Conclusions: Bedside teaching continues to face ongoing challenges from the COVID-19 pandemic as well as declining patient recruitment and fluctuations in clinical findings. The support for simulation-based medical education is derived from high-quality studies; however, studies describing the use of this technology for bedside teaching in the undergraduate curriculum are limited. The authors describe a highly effective teaching session amid the pandemic, which allowed for maintenance of staff and student safety alongside continued education during a challenging time for educators globally.

JMIR Med Educ 2022;8(2):e33565



The COVID-19 pandemic has posed significant challenges to undergraduate medical education. Teaching methods with patient-facing encounters such as bedside teaching have raised numerous difficulties with regards to exposure and testing of students, staff and patients, limited access to personal protective equipment, and strict social distancing requirements. The hurdles associated with conducting clinical placements amid the pandemic have been acknowledged by the UK Medical Schools Council [1]. In an attempt to ensure ongoing education during this time, web-based learning platforms have been increasingly adopted; however, not all areas of the undergraduate medical curriculum are best suited to this form of learning [2].

Bedside teaching has commonly been used to teach valuable core skills such as history taking and clinical examination, fostering effective communication skills and enabling professional relationships with patients and other health care professionals to be established [3]. Solutions to the difficulties associated with bedside teaching in the pandemic have been sought through the use of available technologies, including simulators. Simulation has been defined as a person, device, or set of conditions that attempts to present education and evaluation authentically [4]. Simulation-based teaching in health professions education has seen tremendous growth over the past 20 years, driven by factors including patient safety and the requirement for standardization of both training and assessment [5]. Simulation-based education, through various high-quality randomized controlled trials, has been shown to accelerate knowledge and skill acquisition including nontechnical skills, engage learners in deliberate practice, and provide a controlled low-risk learning environment [6-8].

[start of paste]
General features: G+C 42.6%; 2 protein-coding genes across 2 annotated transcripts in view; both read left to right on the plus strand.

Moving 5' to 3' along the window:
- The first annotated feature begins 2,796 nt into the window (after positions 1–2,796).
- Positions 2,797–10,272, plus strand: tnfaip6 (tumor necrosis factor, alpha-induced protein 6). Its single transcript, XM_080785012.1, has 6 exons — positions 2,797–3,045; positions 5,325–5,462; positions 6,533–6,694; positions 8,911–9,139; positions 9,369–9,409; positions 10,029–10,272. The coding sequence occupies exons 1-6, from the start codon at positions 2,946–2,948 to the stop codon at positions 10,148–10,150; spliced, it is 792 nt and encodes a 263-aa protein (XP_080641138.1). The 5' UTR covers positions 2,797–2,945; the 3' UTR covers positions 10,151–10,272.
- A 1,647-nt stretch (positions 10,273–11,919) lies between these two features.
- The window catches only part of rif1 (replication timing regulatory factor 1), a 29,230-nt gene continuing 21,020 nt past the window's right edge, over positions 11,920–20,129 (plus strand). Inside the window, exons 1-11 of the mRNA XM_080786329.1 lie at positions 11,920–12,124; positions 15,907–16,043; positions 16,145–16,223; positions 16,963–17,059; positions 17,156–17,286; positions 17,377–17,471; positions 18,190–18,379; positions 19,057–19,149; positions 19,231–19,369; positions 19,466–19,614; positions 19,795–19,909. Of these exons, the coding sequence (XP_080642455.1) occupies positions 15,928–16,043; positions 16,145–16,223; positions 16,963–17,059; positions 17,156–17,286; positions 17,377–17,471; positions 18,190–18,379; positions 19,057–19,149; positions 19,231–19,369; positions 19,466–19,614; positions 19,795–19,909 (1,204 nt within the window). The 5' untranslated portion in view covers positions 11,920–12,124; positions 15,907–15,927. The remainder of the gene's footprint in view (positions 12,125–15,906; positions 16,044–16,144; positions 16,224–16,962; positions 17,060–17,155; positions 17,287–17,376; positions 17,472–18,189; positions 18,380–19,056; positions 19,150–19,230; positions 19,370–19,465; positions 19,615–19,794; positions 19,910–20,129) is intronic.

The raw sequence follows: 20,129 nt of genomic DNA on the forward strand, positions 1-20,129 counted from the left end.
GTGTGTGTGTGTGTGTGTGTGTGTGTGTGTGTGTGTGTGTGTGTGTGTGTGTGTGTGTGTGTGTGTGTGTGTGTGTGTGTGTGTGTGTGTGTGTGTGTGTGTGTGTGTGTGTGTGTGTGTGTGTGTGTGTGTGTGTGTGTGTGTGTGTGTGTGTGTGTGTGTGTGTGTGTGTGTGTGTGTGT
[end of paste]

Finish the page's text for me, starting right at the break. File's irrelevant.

Simulators can be classified according to the degree of realism known as fidelity. High-fidelity simulators provide the user with immersive and often complex scenarios with a high degree of realism [9]. Low-fidelity simulators replicate the real world to a lesser extent and include part-task trainers, for example, an inanimate model of a limb to allow learners to practice venipuncture skills [9]. In addition, medium- or intermediate-fidelity simulators provide greater authenticity than low-fidelity simulators but may require instructors to produce physiological signals displayed on monitors and therefore lack authenticity compared with high-fidelity simulators [10]. High- and low-fidelity simulators have been shown to have various advantages with recognized limitations. Weller has demonstrated that students have also derived benefit from medium-fidelity simulators, with feedback suggesting students found it useful to apply their knowledge in a safe environment using a structured approach, as well as developing their team-working skills [11]. High fidelity simulation can provide students with exposure to relevant clinical signs without requiring patient contact, while maintaining a high degree of realism [1]. Studies have demonstrated that students reported higher satisfaction and self- rated confidence scores when using high-fidelity simulators compared with low-fidelity models [12]. The advantages of simulation-based education have resulted in its incorporation into some of the medical school curriculums. Hull York Medical School has adopted simulation-based education for final year medical students and physician associate students using the high-fidelity simulator SimMan 3G.